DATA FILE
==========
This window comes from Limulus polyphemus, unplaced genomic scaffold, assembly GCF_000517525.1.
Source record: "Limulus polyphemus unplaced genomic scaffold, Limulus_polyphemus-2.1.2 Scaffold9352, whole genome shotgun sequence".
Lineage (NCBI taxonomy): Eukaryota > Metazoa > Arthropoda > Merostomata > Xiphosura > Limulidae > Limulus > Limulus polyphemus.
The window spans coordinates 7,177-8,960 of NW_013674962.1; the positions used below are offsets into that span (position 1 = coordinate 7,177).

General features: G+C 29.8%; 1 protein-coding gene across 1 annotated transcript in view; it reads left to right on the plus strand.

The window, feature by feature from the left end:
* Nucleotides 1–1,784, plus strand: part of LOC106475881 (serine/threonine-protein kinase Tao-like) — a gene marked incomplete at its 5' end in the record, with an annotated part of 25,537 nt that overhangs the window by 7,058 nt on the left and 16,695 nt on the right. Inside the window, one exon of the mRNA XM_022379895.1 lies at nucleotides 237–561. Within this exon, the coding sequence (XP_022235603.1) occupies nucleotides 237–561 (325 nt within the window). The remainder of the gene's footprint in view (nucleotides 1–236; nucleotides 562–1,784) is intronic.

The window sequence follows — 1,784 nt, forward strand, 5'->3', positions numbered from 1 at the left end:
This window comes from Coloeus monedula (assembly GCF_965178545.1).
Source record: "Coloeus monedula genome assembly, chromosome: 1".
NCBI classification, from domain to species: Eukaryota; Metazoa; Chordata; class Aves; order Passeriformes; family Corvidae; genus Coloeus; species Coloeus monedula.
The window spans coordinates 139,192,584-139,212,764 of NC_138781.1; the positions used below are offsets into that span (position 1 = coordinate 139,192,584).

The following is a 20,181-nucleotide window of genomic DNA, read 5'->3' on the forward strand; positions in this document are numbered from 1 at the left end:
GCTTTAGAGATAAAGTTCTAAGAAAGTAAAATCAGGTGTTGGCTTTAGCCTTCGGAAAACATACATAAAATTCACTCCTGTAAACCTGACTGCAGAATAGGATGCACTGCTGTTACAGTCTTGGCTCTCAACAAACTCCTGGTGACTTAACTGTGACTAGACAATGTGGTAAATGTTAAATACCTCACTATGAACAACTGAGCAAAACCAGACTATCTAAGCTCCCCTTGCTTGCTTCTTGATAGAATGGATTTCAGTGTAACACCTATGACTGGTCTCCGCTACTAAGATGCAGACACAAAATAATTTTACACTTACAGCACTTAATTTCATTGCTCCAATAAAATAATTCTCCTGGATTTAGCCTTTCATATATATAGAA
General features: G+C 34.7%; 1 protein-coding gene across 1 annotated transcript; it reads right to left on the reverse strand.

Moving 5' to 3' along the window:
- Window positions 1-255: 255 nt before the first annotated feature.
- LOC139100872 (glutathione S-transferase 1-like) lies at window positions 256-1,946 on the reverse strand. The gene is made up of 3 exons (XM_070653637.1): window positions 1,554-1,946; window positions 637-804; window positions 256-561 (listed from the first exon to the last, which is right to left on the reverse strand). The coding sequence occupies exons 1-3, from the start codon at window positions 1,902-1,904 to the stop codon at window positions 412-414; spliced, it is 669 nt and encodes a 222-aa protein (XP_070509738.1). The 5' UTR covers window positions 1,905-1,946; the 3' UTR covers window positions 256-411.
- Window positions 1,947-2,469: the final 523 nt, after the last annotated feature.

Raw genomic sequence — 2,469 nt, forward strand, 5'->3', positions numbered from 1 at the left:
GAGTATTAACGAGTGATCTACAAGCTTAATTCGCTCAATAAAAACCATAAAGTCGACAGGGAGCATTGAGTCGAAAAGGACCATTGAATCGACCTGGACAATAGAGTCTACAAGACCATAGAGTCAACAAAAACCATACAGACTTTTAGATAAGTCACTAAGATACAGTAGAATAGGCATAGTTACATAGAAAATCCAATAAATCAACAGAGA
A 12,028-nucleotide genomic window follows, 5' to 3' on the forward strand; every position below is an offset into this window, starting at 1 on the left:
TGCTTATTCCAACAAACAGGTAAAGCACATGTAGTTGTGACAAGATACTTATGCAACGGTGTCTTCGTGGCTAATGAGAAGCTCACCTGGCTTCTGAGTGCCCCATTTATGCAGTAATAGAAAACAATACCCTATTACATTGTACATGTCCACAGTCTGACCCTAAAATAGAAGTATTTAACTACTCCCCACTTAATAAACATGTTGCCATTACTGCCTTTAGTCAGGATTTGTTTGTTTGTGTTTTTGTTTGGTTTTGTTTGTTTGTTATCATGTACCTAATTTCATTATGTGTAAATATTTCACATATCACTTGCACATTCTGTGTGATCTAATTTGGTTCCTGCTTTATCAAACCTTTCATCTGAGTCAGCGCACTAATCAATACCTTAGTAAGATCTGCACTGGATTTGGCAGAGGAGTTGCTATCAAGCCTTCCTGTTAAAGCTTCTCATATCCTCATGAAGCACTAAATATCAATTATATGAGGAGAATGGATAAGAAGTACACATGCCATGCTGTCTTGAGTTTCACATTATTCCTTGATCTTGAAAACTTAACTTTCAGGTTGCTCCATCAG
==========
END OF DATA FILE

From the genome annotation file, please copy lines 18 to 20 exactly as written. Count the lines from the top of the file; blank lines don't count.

- LOC139100872 (glutathione S-transferase 1-like) lies at window positions 256-1,946 on the reverse strand. The gene is made up of 3 exons (XM_070653637.1): window positions 1,554-1,946; window positions 637-804; window positions 256-561 (listed from the first exon to the last, which is right to left on the reverse strand). The coding sequence occupies exons 1-3, from the start codon at window positions 1,902-1,904 to the stop codon at window positions 412-414; spliced, it is 669 nt and encodes a 222-aa protein (XP_070509738.1). The 5' UTR covers window positions 1,905-1,946; the 3' UTR covers window positions 256-411.
- Window positions 1,947-2,469: the final 523 nt, after the last annotated feature.

Raw genomic sequence — 2,469 nt, forward strand, 5'->3', positions numbered from 1 at the left: